- Set up routines and expectations: Teach students what routines to expect in this digital learning space and what responsibilities they will have. This is much like your very first week of school when you teach students how to navigate their physical classroom(s) and go over the class schedule and responsibilities. Be sure to address: When are live sessions being scheduled? Where can they find recorded sessions? What predictable structures will be in place for assignments and asking for help?
I’ve included two video examples for your viewing. One is a lesson on what to expect in online lessons. Here is an anchor chart that accompanies this lesson:
The other lesson is a quick lesson to teach students how to use our Flipgrid platform.
Neither video is perfect or edited; I created both of these in one take. As you embark on this work, I strongly urge all of you to embrace “good is good enough” and get your teaching out to students without overloading yourselves with perfectionism and video editing.
3. Building Your Digital Classroom Community
Reestablish your classroom community (only digitally this time!).
Before diving right into the academics, we need to take time to reconnect and reestablish our classroom community. As much as possible, we want to give students opportunities to see their teachers’ and classmates’ faces, as this builds a more intimate connection in the distant digital space.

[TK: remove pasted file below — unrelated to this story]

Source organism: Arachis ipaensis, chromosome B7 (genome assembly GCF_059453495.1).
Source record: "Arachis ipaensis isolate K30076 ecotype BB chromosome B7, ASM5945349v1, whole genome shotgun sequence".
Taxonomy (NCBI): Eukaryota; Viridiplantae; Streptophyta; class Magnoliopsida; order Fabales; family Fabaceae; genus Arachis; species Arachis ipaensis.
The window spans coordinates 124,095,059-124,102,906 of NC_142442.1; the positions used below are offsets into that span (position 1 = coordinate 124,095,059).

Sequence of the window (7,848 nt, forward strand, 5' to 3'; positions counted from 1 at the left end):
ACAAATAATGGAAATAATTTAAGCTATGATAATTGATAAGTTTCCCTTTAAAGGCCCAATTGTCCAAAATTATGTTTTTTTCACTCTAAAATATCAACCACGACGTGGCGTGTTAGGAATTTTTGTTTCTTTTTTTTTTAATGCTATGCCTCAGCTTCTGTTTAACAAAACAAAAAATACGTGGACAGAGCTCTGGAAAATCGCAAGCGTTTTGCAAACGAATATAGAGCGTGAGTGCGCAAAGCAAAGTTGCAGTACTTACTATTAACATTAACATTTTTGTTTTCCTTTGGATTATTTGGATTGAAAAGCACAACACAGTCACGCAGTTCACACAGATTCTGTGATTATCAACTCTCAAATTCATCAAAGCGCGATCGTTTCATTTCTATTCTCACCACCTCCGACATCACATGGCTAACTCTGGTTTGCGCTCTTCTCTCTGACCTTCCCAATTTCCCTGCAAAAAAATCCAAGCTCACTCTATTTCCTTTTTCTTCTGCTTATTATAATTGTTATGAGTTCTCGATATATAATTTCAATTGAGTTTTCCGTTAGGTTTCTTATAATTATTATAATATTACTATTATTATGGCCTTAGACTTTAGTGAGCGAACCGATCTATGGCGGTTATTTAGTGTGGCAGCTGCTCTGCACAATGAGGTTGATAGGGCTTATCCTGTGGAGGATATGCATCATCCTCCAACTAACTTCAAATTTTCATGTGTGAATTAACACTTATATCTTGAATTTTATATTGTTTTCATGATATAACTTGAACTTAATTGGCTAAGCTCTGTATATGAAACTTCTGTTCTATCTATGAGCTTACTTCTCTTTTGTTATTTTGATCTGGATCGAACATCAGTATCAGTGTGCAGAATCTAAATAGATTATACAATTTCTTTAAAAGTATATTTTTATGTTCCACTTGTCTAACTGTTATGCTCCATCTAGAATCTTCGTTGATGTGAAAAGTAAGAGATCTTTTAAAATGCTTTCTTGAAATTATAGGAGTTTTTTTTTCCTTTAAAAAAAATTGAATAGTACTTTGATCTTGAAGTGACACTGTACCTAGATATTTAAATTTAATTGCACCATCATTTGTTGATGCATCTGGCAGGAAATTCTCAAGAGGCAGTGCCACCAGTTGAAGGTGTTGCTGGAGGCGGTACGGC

Verbal communication: Communicating and interacting with one another in online platforms feels different than when everyone is sharing the same physical space. We need to acknowledge this and give students more wait time for response and participation. Allowing students to set up thinking prior to sharing out verbally or in the chatbox is also helpful. Demonstrating how to use features like muting when another is sharing, hand raising, and even using gestures are also important to include in your first days online together.
Nonverbal communication: Additionally, it’s important to point out that much of online communication takes place nonverbally. Our facial expressions can say a lot when our faces are featured in boxed windows! To prepare students (and yourself), set up some whole-class conversations around relevant topics to reconnect and give students practice interacting in their new digital platform.
As you go along, you may consider co-creating an etiquette chart that captures these rules and norms of how to participate in your new digital classroom. I’ve included an example here.
I hope these tips are helpful to you as you navigate this uncharted territory! Leave us a comment below to share what is working in your digital classroom or things you would like us to post next!
Thanks to the tips and tools Kristen Ziemke and Katie Muhtaris are putting out there for teachers! Check out their site for more distance learning support and ideas: Read the World
Thanks, also, to Maggie Beattie Roberts for the brainstorming and conversation around distance learning! Learn more from Maggie at: Kate and Maggie